We visited Lake Tahoe in early October 2022 as part of Big Trip #4.
J and I had been to Lake Tahoe before: we went skiing at Homewood a million years ago, and while we don’t remember where we stayed or ate, or even all the people we traveled with, that bright blue lake framing each ski run is clearly etched in our memories. When planning this trip’s itinerary, we knew we wanted to spend a night in Reno visiting friends, and since Lake Tahoe is close to Reno, we happily added a stop at the lake.
Lake Tahoe is the second deepest lake in the US (behind Crater Lake), the largest alpine lake in North America, and the sixth-largest lake in the US by volume (behind the Great Lakes). The southwest quadrant of shoreline is the least developed; the commercial centers are South Lake Tahoe, CA on the south shore, and the towns of Incline Village and Crystal Bay in NV and Kings Beach, CA, on the north shore. The whole area is a mecca for outdoor enthusiasts, with water sports, snow sports, and hiking galore. And there’s lots of beer! Our Reno buddies drove over twice, to hang out with us in South Lake Tahoe, and the next night we met them up in Kings Beach.
Figuring out our camping strategy in the area was a bit of a challenge. Lake Tahoe is roughly an oval cut vertically by the CA-NV state line, with 2/3 in California and 1/3 in Nevada, but people are more likely to split the lake across the middle and refer to North Tahoe or South Tahoe. From what we could tell, the best hiking is on the lower west side, and the best beer is either in South Lake Tahoe or on the north shore–no surprise that our goals revolved around hiking and drinking beer. We also wanted to be walking distance to the lake.
There are no RV campgrounds on the north shore that fit the bill, so we focused on the south, and booked one night (the night we carved off our Lassen stay) in a basic campground in South Lake Tahoe, and two at a swankier “resort” about twenty minutes north of South Lake Tahoe on the Nevada side.
Campground by the Lake
We spent our first night at Lake Tahoe at Campground by the Lake, a city-run campground in South Lake Tahoe, and wished we didn’t have to move to campground #2 the next day. Due to campground construction, none of the campsites had any hookups (spigots for drinking water are scattered throughout the park); not sure if that will change in 2023. There’s a rec center with a pool and weight room adjacent to the campground, a bike path along the road, and public beach across the street–and yes, it’s a busy street, but the traffic noise wasn’t a problem for us. Our site was shady and pleasant, and everything we needed was close by.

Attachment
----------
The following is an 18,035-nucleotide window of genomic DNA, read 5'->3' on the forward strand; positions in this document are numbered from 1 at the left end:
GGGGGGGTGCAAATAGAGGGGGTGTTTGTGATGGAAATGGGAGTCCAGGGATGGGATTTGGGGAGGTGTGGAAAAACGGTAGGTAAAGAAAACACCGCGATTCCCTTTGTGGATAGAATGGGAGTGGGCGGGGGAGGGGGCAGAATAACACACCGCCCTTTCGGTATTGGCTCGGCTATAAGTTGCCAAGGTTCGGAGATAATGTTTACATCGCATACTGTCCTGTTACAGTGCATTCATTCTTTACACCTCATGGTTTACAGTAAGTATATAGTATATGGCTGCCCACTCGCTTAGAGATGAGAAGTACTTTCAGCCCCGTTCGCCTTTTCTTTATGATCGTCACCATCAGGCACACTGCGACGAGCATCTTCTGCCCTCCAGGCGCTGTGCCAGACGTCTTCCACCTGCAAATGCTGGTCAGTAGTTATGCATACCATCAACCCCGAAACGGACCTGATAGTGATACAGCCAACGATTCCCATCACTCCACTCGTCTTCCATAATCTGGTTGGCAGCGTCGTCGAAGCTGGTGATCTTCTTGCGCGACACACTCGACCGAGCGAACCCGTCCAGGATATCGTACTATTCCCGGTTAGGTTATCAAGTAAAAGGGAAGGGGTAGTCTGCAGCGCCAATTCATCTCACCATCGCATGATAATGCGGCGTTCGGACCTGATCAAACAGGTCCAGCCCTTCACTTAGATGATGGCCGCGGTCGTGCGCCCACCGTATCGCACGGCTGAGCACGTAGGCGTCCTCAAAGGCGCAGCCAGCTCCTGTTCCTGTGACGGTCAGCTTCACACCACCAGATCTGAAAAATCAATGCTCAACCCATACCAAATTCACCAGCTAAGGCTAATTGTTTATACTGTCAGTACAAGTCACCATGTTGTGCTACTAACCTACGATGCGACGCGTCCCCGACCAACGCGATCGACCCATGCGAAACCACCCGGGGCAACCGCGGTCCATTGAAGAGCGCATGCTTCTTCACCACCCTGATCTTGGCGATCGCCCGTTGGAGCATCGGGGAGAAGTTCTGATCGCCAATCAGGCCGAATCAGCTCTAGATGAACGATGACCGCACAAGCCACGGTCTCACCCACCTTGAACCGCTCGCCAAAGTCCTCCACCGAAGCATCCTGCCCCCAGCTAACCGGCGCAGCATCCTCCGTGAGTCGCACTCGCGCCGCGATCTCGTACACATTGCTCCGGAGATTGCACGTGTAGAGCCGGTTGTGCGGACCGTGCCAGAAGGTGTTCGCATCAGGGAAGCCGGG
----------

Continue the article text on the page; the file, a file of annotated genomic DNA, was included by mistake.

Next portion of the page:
Zephyr Cove RV Park and Campground
We’d reserved a campsite for the next two nights on the eastern side of the lake, twenty minutes north of South Lake Tahoe, and 45 minutes south of Kings Beach, on the north shore. Zephyr Cove RV Park and Campground is across the highway from beachfront Zephyr Cove Resort, which offers watersports, boat rentals, lake cruises, and a restaurant. The beach doesn’t allow dogs (although there were dogs on the beach beyond the resort’s limits) and the beach bar was closed for the season.
It was not our favorite campground: there was no signage around where to check in and nowhere easy to park a trailer once we figured out where to go; our spot was not level at all and our “yard” with a picnic table was behind the trailer next to the sewer hookup, and our site was overrun with yellow jackets. We had no cell service, and Ubers into South Lake Tahoe were expensive and not plentiful. We missed the city campground!
There are a million lists online of the best hikes near Lake Tahoe, so we tried to choose some that were a mix of lengths and locations. Not all hikes in the area are dog-friendly (it seems CA state parks don’t allow dogs on trails), so be sure to confirm she’s allowed before taking your pup.
Eagle Lake was our favorite Lake Tahoe hike. Rather, Bugsy’s and my favorite: J had an early work meeting on East Coast time, so Bugsy and I beat the crowd on this very popular trail. Go early! The small parking lot fills quickly for this easy three-ish-mile hike. The falls weren’t much to behold when we visited, but Eagle Lake is beautiful, and the view of Lake Tahoe on the way back down is stellar.
Rubicon Trail from DL Bliss State Park to Emerald Bay State Park (and back) is a pleasant walk along the shore of Lake Tahoe, totaling just over seven miles. Again: go early! This is another very popular trail, with non-stop lake views and a turn-around in gorgeous Emerald Bay. Because the trail goes from one state park to another, no dogs are allowed.
Floating Island and Cathedral Lakes
Floating Island and Cathedral Lakes hike is a rocky, half-wooded and half-sunny trek up to two small lakes. Along the way, you’re treated with views of Fallen Leaf Lake below, and Lake Tahoe in the distance. We started this hike later in the day after parking the Airstream at the city campground, and the parking lot was close to full, but the trail wasn’t annoyingly crowded. Most people on this trail probably go all the way to Mount Tallac, which is on our to-do list; we didn’t think Bugsy’s little legs had that much mileage in them and so opted for the shorter hike, totaling almost 5.5 miles.
Cave Rock (not accessible from Cave Rock State Park) is a short walk to a rock formation towering over Lake Tahoe. Scramble up the rocks (tricky but doable for athletic dogs) for huge lake views. Within the rock below are two tunnels where the highway passes through. If you’re up for a bit of scrambling, this jaunt is a must-do.
Secret Cove is a secluded beach down a 1/2-mile trail from the highway. After going up Cave Rock, we wanted to let Bugsy have a swim, so picked Secret Cove off a list of nearby hikes. After zigzagging down to the water (there are some steep sections), we arrived at the lovely little cove, only to learn that it’s a nude beach. I figured I shouldn’t take photos because there were plenty of unclothed sunbathers, but we enjoyed relaxing (clothed) on a rock and throwing a stick for Bugsy.